In December 2020, Health Canada proposed setting in place a nicotine limit of 20 milligrams per milliliter (mg/ml) for all vaping products. Referring to a BMJ paper (which was later retracted) that concluded that in Canada there was an increase in youth vaping and subsequent smoking, Health Canada “identified the availability of high-nicotine concentration vaping products in the Canadian market since 2018 as one of the key factors that has contributed to the rise in youth vaping.”

On the other hand, data from Europe has indicated that after a nicotine cap was set in place by the EU Tobacco Products Directive (TPD), some seasoned smokers who had switched to vaping, were struggling with the low dose. To this effect, many former smokers have been reverting back to smoking, or resorted to purchasing their preferred products on the black market.

The nicotine cap in Europe has not yielded a positive result

The FDA is going against its own reasoning of reducing harm by waging a war on e-cigarettes,
Despite the data and arguments about the non-effectivity of setting in place such a cap, the FDA has just announced that it is considering the measure. An article on Reason quoted The Wall Street Journal, as pointing out that the idea behind reducing nicotine is that it “would lower the chemical in cigarettes to nonaddictive or minimally addictive levels, aiming to push millions of smokers to either quit or switch to less harmful alternatives such as nicotine gums, lozenges, or e-cigarettes.”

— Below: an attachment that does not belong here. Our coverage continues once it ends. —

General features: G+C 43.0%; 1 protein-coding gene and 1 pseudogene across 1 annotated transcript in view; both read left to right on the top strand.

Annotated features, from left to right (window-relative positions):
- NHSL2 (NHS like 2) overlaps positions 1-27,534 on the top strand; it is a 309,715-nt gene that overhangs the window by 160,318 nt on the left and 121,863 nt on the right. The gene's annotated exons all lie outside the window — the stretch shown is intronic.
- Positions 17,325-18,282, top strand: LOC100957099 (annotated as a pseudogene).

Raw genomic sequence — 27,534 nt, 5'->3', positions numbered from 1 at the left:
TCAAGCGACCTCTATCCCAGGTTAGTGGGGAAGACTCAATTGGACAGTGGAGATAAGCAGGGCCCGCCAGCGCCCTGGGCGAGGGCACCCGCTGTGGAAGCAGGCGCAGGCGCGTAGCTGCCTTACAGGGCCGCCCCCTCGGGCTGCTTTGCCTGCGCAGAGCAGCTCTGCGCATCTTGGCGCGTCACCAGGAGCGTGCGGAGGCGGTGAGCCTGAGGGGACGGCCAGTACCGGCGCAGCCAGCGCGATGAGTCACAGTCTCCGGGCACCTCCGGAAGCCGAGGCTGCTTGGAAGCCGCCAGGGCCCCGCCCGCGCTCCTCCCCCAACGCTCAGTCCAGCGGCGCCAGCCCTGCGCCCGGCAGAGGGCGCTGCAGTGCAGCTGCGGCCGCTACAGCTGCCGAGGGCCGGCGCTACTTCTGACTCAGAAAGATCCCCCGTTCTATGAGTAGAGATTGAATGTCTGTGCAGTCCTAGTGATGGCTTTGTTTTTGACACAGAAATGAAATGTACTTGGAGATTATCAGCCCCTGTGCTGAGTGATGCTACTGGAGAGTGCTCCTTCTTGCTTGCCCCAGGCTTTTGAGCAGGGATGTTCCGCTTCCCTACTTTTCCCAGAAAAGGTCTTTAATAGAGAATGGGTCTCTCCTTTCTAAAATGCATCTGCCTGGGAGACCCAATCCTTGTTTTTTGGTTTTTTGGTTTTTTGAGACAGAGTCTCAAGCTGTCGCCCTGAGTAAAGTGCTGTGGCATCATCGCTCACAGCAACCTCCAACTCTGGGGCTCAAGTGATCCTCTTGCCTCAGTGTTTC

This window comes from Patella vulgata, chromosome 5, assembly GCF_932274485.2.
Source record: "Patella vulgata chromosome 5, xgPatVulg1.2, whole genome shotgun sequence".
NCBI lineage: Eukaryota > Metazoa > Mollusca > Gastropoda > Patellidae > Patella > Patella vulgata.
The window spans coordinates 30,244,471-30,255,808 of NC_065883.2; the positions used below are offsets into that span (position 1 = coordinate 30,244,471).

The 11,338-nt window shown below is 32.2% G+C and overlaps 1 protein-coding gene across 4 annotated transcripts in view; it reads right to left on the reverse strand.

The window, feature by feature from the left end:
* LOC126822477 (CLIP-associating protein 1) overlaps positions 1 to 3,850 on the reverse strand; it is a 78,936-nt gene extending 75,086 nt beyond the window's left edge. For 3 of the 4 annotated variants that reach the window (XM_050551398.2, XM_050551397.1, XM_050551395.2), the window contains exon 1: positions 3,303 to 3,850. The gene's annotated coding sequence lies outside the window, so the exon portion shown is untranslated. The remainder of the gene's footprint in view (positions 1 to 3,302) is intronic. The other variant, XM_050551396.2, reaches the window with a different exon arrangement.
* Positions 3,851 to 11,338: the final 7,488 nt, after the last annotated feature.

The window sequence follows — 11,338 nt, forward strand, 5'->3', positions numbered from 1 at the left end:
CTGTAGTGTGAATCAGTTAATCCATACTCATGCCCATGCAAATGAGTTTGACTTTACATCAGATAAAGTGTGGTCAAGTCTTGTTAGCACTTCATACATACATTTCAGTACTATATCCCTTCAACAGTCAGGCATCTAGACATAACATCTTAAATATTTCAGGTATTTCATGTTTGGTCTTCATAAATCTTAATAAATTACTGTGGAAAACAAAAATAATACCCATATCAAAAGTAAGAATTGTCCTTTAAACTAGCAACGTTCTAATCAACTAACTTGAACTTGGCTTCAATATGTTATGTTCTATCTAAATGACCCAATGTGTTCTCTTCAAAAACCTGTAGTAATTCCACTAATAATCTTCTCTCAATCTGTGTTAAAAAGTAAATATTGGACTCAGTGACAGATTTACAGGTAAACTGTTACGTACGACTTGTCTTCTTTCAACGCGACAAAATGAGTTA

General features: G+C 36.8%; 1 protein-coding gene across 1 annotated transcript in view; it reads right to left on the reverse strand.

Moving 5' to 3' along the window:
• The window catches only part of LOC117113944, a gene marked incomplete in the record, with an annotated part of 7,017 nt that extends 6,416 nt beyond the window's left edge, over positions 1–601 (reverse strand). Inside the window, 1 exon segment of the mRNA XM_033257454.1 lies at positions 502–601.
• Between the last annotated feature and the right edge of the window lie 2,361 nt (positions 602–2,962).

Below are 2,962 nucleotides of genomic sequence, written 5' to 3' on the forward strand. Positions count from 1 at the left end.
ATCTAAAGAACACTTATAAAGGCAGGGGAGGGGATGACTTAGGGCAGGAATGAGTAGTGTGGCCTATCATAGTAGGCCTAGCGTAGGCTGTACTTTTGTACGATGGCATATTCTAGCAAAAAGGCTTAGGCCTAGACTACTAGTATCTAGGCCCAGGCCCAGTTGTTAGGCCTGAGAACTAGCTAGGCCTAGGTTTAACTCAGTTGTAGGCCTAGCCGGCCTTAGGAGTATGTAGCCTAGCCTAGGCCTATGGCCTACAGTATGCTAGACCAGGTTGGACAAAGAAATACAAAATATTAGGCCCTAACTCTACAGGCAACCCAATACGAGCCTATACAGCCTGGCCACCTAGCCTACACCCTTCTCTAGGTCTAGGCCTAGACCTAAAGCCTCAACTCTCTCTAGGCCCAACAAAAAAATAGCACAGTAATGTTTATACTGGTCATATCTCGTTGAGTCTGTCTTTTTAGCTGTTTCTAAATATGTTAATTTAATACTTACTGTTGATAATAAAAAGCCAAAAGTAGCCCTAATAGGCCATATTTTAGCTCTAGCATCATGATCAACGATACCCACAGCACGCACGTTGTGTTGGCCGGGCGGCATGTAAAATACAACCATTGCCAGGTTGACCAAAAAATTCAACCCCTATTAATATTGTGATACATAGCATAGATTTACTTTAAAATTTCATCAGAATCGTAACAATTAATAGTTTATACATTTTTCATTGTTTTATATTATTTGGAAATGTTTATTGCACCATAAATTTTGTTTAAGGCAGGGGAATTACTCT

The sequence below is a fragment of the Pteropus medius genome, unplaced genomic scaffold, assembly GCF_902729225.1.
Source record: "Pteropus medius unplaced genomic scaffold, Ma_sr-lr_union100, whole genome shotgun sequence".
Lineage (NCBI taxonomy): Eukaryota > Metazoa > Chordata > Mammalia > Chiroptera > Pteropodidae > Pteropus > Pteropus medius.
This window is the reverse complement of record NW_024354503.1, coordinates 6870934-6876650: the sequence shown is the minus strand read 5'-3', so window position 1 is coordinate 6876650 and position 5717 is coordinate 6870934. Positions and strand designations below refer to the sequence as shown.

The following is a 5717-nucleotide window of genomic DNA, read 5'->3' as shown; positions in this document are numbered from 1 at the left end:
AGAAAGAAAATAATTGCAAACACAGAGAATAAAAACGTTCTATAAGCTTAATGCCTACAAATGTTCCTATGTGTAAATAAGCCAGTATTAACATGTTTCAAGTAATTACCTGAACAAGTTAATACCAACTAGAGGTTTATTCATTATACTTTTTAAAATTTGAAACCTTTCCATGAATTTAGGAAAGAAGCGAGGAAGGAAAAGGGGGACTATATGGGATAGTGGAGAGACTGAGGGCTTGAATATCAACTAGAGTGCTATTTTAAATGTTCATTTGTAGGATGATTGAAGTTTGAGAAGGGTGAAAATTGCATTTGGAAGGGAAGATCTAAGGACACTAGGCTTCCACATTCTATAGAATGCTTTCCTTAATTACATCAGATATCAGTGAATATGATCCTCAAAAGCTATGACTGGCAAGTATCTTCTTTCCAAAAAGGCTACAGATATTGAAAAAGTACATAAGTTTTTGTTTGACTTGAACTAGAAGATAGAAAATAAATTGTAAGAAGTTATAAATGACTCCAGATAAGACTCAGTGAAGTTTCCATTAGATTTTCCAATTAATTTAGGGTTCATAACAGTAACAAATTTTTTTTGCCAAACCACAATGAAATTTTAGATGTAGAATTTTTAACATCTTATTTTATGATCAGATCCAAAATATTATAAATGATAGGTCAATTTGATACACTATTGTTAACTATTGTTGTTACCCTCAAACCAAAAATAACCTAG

However rightly added the piece on Reason, this same FDA is going against its own reasoning by waging a war on e-cigarettes, despite their proven harm reduction properties. “Note that this same FDA has waged a war on these same e-cigarettes by banning the most popular flavors to ensure that these new and less harmful products were as unappealing as a plate of raw broccoli for breakfast.”

Consuming higher levels nicotine is more effective for smoking cessation

Meanwhile, countless studies have indicated that consuming higher levels of nicotine and using NRTs containing higher doses, is more effective for smoking cessation than consuming lower levels. A 2019 review of research related to NRTs, had found that not only are smokers who use higher doses of nicotine more likely to quit than those using lower doses, but also that some do better by using two forms of NRT rather than one.

Additionally, the review found that in smokers who intend to switch to using an NRT, it helped to start using it before quitting cigarettes. This may be because having nicotine already present in their system, smokers were getting less of a hit when they light up, and therefore can make cigarettes less enjoyable.

New Zealand: Smokefree 2025 Plan Considers Nicotine And Age Restrictions

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